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Jewish World Review May 26, 2000 / 21 Iyar, 5760

Ben Wattenberg

Ben Wattenberg
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Wealth trumps income -- IT APPEARS that Social Security will be the big presidential campaign issue. There is an elemental question behind the debate: What's better, wealth or income?

Who is richer, Joe, with a million dollars in the bank, drawing 5 percent interest per year, equaling $50,000 a year, OR Jane, with no money in the bank, getting $50,000 per year from a public pension?

When Joe dies, his kids get the million bucks. When Jane dies, her kids get burial expenses from Uncle Sam. If Joe gets very sick, with costs beyond those covered by his health insurance, he can take money from his bank account. Jane has no bank account. If Joe decides to travel around the world, he can take money out of his bank account, buy a new suitcase and a funny hat. Jane, lacking wealth, just keeps getting her monthly check.

Wealth is better than income. If, over the din of demagoguery, that is explained in the course of the campaign, George Bush will come out ahead of Al Gore.

Gore's argument is that Bush's plan for partial privatization of Social Security is "a risky scheme." What's risky is to do nothing. If Social Security policy remains unchanged, Jane will receive only about 70 percent of her benefits in the 2030s.

Gore says it's too risky to invest pension funds in the stock markets. But in the definitive "Stocks for the Long Run," author Jeremy Siegal of the University of Pennsylvania analyzed American data over 200 years. He found that, after discounting for inflation, stocks went up an average of 7 percent per year. Moreover, they were less risky than bonds in any given decade.

Still, Gore says, "too risky." Gore says something can happen that hasn't happened before. Let's suppose that the U.S. markets defy experience and instead of rising, they stay flat or fall. Is Jane then better off than Joe?

No. In the 2030s, remember, Jane will only get 70 percent of her projected earnings, unless the law is changed mandating her to pay more in Social Security taxes or work more years. But, depending on the details of the various projected personal account plans, the government could make Joe almost whole in the event of adverse circumstances. If Joe invested unwisely, or unluckily, or during an unprecedented long-term market decline, the government might pledge to make good up to 80 percent or 90 percent of what Joe would have received had he stayed in Social Security as we now have it. That's better than Jane's 70 percent.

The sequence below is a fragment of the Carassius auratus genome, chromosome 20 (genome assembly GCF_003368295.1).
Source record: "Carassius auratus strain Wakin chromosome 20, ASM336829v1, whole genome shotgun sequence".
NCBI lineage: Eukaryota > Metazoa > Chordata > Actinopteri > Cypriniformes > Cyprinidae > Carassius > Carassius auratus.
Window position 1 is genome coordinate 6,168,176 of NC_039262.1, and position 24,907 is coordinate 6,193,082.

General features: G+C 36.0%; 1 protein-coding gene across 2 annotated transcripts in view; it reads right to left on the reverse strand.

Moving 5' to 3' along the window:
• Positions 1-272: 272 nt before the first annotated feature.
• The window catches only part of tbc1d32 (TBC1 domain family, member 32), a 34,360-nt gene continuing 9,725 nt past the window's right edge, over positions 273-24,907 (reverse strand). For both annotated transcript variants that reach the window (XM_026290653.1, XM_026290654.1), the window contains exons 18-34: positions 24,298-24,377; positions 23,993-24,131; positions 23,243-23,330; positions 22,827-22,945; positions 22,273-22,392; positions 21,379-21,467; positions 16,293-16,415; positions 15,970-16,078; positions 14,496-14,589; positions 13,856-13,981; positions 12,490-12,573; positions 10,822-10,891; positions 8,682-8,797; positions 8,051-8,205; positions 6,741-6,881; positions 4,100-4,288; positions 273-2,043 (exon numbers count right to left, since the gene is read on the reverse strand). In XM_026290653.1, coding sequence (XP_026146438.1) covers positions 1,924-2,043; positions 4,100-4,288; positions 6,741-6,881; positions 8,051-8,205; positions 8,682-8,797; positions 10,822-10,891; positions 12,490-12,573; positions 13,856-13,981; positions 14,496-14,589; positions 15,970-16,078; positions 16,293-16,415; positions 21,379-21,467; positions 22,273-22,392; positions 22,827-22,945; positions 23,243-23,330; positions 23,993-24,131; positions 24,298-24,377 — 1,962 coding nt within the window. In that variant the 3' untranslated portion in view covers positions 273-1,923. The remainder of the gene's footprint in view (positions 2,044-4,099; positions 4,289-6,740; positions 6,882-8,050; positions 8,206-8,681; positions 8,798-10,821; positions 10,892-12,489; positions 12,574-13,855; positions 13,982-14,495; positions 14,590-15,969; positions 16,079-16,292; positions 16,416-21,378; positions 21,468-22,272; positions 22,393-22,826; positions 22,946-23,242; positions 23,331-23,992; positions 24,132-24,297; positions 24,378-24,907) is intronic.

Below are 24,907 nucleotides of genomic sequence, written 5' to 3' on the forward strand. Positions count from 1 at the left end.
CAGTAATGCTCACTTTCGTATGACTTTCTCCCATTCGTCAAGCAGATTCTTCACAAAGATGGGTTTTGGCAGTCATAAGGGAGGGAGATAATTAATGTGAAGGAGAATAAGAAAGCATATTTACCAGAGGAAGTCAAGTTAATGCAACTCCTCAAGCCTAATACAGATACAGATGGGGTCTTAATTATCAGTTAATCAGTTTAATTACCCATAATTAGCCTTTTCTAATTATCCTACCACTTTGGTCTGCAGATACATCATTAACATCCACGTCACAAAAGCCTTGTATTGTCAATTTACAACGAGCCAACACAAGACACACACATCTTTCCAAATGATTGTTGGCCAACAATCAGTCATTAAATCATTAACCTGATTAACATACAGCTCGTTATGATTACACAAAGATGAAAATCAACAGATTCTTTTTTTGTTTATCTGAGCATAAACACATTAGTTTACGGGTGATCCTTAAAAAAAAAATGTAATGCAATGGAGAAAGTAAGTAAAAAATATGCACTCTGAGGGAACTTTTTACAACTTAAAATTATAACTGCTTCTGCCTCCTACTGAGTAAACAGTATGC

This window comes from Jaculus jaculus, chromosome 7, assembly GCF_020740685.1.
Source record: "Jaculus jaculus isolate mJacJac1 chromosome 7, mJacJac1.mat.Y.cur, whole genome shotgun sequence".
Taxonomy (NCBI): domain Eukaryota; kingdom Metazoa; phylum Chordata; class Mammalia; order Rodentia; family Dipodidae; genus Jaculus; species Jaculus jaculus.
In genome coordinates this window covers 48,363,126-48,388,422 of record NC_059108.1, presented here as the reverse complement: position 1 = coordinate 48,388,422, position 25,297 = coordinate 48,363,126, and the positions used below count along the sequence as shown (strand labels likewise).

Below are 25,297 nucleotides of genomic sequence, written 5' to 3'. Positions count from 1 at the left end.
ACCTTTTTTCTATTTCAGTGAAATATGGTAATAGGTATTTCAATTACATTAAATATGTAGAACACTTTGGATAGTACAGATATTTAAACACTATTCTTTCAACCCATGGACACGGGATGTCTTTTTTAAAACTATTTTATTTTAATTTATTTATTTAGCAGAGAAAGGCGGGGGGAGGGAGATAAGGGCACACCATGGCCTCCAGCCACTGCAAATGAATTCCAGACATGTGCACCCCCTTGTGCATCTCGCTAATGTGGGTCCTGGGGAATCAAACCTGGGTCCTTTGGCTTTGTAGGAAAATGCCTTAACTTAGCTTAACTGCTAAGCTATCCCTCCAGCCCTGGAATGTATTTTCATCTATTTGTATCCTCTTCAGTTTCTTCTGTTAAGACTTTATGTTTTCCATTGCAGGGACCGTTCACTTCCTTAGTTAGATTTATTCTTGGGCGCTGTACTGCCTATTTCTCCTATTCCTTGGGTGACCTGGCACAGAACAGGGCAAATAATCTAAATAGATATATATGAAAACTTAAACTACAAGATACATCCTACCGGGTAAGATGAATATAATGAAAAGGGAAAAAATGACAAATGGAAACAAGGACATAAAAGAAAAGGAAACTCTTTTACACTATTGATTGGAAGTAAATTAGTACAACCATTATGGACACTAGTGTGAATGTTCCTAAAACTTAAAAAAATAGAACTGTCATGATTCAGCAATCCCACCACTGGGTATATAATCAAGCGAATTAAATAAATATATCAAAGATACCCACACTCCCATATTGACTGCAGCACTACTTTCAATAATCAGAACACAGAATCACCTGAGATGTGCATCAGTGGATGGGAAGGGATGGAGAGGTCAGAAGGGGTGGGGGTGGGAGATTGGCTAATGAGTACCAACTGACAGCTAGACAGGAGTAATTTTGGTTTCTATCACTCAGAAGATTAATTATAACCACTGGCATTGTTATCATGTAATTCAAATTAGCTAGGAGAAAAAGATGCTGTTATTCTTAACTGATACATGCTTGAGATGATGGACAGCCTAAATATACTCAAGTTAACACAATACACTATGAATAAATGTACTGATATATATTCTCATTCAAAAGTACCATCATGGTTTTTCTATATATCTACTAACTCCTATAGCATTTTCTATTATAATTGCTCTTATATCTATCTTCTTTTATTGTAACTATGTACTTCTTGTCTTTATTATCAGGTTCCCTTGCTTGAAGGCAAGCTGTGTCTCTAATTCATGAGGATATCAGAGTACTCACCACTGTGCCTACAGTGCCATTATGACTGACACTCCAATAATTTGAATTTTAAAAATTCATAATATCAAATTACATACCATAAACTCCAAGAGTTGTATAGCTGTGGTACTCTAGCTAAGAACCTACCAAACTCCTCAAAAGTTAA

Where would such money come from? From U.S. general revenues, the same magic mountain from which Gore gets his money to transform the 70 percent into 100 percent. That spending, of course, could ultimately raise federal taxes or ignite inflation.

(And, by the way, Jane too has risk, even though her pension is backed by Uncle Sam. What if the nation is in a long war, or facing a terrible epidemic, or the Congress decides to means-test Social Security, or longevity goes up to 125? See you then!)

Gore's argument is that Bush's "risky" tax-cut proposal, coupled with his "risky" Social Security proposal, would cut general revenues too much. (CONTEST! PRIZES! Submit a bumper-sticker slogan, or a rhyme using the word "risky" or the phrase "risky scheme." E-mail to

Assume the worst: The Bush tax cut turns out to be too big. It is politically easier to change tax rates (we do it often) than to change the structure of Social Security (which happens rarely) with blood and feathers in the chamber.

The issue remains -- wealth. Albert Einstein said "the most powerful force in the universe is compound interest." Wealthy people always understood that: Make money off your money. Alas, non-rich people don't have a stash of money off which to make money. But the so-called "401(k) Revolution," which includes IRAs, Keoghs, Roths and more, has shown that when the non-rich are encouraged to accumulate a stash, compound interest follows, and they end up with that flexible wonder -- wealth.

For me, this is no-brainer. The puzzle is why is it being so vigorously opposed, particularly by the AFL-CIO. After all, it would make all union members part of the wealth-owning class. Is that bad? Once, the non-rich had no pensions. Now they have Social Security. Once, the non-rich had no wealth. Now is the time to give them wealth as well as pensions.

Samuel Gompers, the patron saint of the American labor movement was asked, "What does labor want?" His answer was: "More." The current leadership, self-styled activist progressives, seem to be saying, "No More Than The Same, Please."

That Al Gore is following this line is equally mysterious. The case in favor is so strong that opposing it is politically dangerous, even risky, even possibly a risky scheme.

Ben Wattenberg is a senior fellow at the American Enterprise Institute and is the moderator of PBS's "Think Tank." You may comment by clicking here.

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